It also undertook major naval and air exercises in the South China Sea and around Taiwan, including a live-fire exercise in the East China Sea that some saw as a warning to Taiwan, Japan and the US.

Some say all this tit-for-tat is simply posturing. Perhaps it is, but physical posturing can still result in confrontation, especially if it is representative of national interests.

Pence declared that “China wants nothing less than to push the United States of America from the Western Pacific and attempt to prevent us from coming to the aid of our allies.” He vowed: “We will not be intimidated, and we will not stand down.”

Despite this bluster, some in the US analytic policy community are beginning to accept a new reality. In an article in Foreign Policy, veteran policy analysts Robert Manning and James Pryzstup conclude that “the reality is that US core interests are not really at stake [in the South China Sea] and China knows it. The United States needs to come to terms with the great strategic questions of our time: What Chinese role in the Asia-Pacific can it live with?”

The proposal for a massive US show of force is still a draft and other officials will provide input regarding potential reactions from China and other countries in the region. However, the revelation of its existence will give China time to prepare its responses. These are likely to be calculated and proportionate, such as exercises and challenges of their own as well as an overall increased military presence there.

This of course would increase the likelihood of purposeful encounters, possible incidents and even collisions between assets of the opposing military forces. China’s nationalists – who are an influential domestic political force – will be watching and waiting to put pressure on China’s leadership if it fails to respond to their satisfaction.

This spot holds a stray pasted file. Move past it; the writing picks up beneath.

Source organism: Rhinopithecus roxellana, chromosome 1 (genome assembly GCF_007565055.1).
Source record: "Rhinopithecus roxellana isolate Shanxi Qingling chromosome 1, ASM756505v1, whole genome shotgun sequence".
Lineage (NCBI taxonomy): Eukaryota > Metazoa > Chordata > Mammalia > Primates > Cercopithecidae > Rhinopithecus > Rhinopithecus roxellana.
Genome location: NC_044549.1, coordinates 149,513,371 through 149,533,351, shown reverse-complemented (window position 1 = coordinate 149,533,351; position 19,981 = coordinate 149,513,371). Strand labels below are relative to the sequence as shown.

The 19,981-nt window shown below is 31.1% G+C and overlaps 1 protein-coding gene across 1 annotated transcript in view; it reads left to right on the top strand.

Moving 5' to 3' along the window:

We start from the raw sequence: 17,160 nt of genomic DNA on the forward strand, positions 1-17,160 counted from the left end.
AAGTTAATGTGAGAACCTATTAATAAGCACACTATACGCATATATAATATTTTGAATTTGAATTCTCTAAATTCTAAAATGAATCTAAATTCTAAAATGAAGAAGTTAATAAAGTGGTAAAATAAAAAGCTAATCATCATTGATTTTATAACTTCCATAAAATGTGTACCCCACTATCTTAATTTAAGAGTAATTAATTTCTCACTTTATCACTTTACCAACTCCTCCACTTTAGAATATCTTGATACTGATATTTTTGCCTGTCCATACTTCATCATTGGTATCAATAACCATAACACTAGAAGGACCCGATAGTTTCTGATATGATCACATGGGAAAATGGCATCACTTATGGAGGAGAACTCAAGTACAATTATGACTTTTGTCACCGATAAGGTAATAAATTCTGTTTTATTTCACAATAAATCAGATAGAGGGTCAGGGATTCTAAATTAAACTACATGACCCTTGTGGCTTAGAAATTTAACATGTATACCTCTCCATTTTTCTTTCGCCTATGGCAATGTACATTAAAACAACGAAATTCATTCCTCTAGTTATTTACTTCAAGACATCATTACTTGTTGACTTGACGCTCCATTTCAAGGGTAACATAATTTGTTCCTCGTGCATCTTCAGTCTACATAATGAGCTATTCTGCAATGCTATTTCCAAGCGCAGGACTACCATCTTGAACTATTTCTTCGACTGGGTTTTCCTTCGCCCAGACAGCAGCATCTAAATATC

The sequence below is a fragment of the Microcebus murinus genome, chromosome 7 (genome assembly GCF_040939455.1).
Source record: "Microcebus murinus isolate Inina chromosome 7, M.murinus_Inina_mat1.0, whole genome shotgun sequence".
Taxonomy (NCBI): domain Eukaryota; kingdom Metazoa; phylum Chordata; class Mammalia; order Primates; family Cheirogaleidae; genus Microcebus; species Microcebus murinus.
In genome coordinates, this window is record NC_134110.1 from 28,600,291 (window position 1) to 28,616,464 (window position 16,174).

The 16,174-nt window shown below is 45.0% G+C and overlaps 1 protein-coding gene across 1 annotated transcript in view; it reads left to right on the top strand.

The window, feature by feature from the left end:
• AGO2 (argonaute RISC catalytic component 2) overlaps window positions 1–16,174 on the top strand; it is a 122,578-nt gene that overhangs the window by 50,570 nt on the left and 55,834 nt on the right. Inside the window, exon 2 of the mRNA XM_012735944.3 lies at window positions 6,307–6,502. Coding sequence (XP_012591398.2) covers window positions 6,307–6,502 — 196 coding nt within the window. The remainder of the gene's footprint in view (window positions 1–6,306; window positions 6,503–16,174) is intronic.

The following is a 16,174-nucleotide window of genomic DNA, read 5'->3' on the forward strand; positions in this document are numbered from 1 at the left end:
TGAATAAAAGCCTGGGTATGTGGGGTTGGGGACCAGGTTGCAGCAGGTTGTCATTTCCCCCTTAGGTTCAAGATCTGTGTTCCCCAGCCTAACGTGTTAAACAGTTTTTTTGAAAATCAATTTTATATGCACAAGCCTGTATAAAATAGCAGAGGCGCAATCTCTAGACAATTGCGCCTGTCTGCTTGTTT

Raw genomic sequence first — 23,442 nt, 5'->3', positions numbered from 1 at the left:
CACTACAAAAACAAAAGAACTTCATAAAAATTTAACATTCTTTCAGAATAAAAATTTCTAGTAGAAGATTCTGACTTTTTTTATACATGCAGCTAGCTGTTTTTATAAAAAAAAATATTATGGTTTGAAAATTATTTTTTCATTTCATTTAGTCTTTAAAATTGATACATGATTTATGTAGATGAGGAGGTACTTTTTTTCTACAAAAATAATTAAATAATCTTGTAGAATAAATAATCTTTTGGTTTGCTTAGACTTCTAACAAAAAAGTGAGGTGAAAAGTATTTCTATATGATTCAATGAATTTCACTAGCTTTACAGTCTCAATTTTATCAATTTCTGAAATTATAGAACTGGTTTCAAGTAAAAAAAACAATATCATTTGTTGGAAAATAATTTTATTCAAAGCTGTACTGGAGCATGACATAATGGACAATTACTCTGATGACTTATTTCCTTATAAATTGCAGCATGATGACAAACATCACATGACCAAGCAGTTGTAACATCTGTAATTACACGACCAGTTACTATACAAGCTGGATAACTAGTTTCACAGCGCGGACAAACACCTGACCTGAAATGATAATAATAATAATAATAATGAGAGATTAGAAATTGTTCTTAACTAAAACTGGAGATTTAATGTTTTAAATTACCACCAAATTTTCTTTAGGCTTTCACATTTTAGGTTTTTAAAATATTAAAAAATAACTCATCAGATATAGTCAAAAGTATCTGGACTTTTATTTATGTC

The basic problem is that this contretemps is not really about “freedom of navigation” or China’s militarization of its occupied features or even its intimidation of other claimants. The US-China struggle for control of the South China Sea is symptomatic of a much deeper “clash of civilizations.” Both consider it their right and destiny to dominate and shape the international order to fit their needs. As such, they believe that existing international norms and rules do not apply to them if their observance would go against their “national interest.”

Their face-off in the South China Sea is thus a contest of political and economic systems and their underpinning raison d’être. This clash of cultures and self-images is what makes the outcome so important. It is also why it and the competition between the two in the South China Sea is being so carefully watched by those likely to be directly and immediately affected – as well as the rest of the world.